NBC Names Cochran to Succeed Wallace
Chris Wallace, the NBC White House correspondent who is going to ABC, became a lame-duck reporter Wednesday as NBC named John Cochran to succeed him immediately.
The network also said that veteran NBC newsman Garrick Utley, co-anchor of “Sunday Today,” will take over another of Wallace’s jobs.
Utley, whose Sunday program is moving to Washington and will start broadcasting from there on Jan. 29, will succeed Wallace then as moderator of NBC’s long-running “Meet the Press.”
These and other correspondent changes were announced a day after ABC News said that Wallace, NBC’s chief White House correspondent for six of his 10 years at the network, will join ABC to work on a new prime-time news program.
It was unclear when Wallace, son of CBS’ “60 Minutes” star Mike Wallace, would start his new job. His NBC contract, which reportedly pays him $650,000 annually, doesn’t expire until Jan. 29.
Wallace, in a brief phone interview from Washington on Wednesday, pegged “early January” as when he’ll probably be able to work for ABC, possibly in time to help cover the inauguration of George Bush.
“In the meantime, NBC is not allowing me” to continue reporting, Wallace added. He said his attorney, Robert Barnett, will talk with NBC officials next week about an early release.
“It’s going to be their decision,” said ABC News Vice President Joanna Bistany, who was instrumental in Wallace’s decision to shift networks. His move had been rumored for several weeks.
NBC News President Michael Gartner, with whom Wallace met here Tuesday when the correspondent told him he was leaving, was not available for comment.
But in a brief statement late Tuesday, Gartner said everyone at NBC wished that Wallace were staying there. “We understand his desire to be on prime-time television and we wish him well,” Gartner added.
Industry sources said that NBC, while happy with Wallace’s work, had planned to take him off the White House beat and “Meet the Press” in January, and had offered him--at a reduced salary--a newly created post as a national affairs correspondent. Now that post will be abolished, NBC said.
Wallace, who declined to discuss the specifics of the negotiations, described his final meeting with Gartner as “very amicable. There was no rancor either way.”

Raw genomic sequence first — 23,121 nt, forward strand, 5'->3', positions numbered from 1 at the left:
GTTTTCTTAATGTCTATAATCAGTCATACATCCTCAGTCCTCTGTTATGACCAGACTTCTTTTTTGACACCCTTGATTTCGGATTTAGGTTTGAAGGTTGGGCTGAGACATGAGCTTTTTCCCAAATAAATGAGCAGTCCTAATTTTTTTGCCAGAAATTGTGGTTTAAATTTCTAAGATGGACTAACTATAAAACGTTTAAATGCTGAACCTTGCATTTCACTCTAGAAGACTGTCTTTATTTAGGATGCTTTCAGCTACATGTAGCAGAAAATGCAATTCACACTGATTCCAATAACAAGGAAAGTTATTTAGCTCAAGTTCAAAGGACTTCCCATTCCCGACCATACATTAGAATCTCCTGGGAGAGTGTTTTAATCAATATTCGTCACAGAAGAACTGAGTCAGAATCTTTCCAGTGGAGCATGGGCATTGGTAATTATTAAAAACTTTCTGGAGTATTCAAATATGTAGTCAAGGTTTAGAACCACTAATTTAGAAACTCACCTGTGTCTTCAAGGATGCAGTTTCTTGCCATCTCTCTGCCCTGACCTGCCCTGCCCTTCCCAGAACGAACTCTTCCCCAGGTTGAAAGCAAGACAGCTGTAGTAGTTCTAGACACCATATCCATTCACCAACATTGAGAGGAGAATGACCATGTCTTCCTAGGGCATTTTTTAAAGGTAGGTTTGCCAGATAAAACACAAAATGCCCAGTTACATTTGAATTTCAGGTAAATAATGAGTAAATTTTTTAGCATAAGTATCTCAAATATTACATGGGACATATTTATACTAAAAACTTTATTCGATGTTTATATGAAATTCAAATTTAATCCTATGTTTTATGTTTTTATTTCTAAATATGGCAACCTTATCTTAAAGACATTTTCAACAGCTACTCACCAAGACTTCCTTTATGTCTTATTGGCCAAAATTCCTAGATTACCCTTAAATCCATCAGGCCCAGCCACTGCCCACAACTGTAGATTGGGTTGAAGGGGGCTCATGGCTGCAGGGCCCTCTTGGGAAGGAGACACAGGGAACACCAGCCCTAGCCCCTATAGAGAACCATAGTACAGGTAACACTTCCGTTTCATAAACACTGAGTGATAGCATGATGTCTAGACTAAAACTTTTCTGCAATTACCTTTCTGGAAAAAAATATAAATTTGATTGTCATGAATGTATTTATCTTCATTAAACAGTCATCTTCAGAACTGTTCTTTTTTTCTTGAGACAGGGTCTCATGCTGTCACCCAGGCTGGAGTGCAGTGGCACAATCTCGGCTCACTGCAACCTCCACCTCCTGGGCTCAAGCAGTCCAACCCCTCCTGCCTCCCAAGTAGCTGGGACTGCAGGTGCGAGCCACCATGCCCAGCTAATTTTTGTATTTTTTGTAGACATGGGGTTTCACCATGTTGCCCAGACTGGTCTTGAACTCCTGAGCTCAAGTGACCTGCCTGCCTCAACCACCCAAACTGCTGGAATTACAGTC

Wallace’s primary job at ABC will be as chief correspondent for a new, as-yet untitled prime-time news series on which his long-time White House rival, ABC’s Sam Donaldson, also will work.
(Donaldson, also leaving the White House beat in January, will have what ABC officials vaguely describe as “a major role” on the new, one-hour series.)
Wallace said he also will contribute pieces for ABC’s existing prime-time news program, “20/20,” and for “World News Tonight,” and will also be a substitute anchor for Ted Koppel on “Nightline.” He noted, however, that he will have to ease off on that workload once the new program gets under way.
His White House successor, Cochran, has been NBC’s chief State Department correspondent, appointed to that post this year. Before that, he had been based in NBC News’ London bureau since 1978.
Cochran’s reassignment marks his second tour at the White House.
In other staff changes announced Wednesday, all but one in Washington, NBC said that:
--Andrea Mitchell will move from the White House beat to a newly created post, chief congressional correspondent, with Ken Bode, who covered this year’s presidential campaigns, named NBC’s second staffer on Capitol Hill.
--Jim Miklaszewski will move from the Pentagon to the White House beat, backing up Cochran, with Sandy Gilmour also assigned there.
--John Dancy will move from the Senate to succeed Cochran at the State Department, with Henry Champ, just returned from London, going to the Pentagon. Fred Francis will remain NBC’s chief correspondent there.
--Bob Kur, who has been covering the House, will become a national correspondent.
--Boston-based Lisa Myers will move to Washington with two jobs--diplomatic correspondent and a new beat, the government’s anti-drug efforts.
--New York-based Tom Petit, a veteran correspondent who several years ago rose to and then stepped away from life in the corporate lane as an NBC News executive vice president, will get a newly created post here, covering what the network described as “poverty and the underclass.”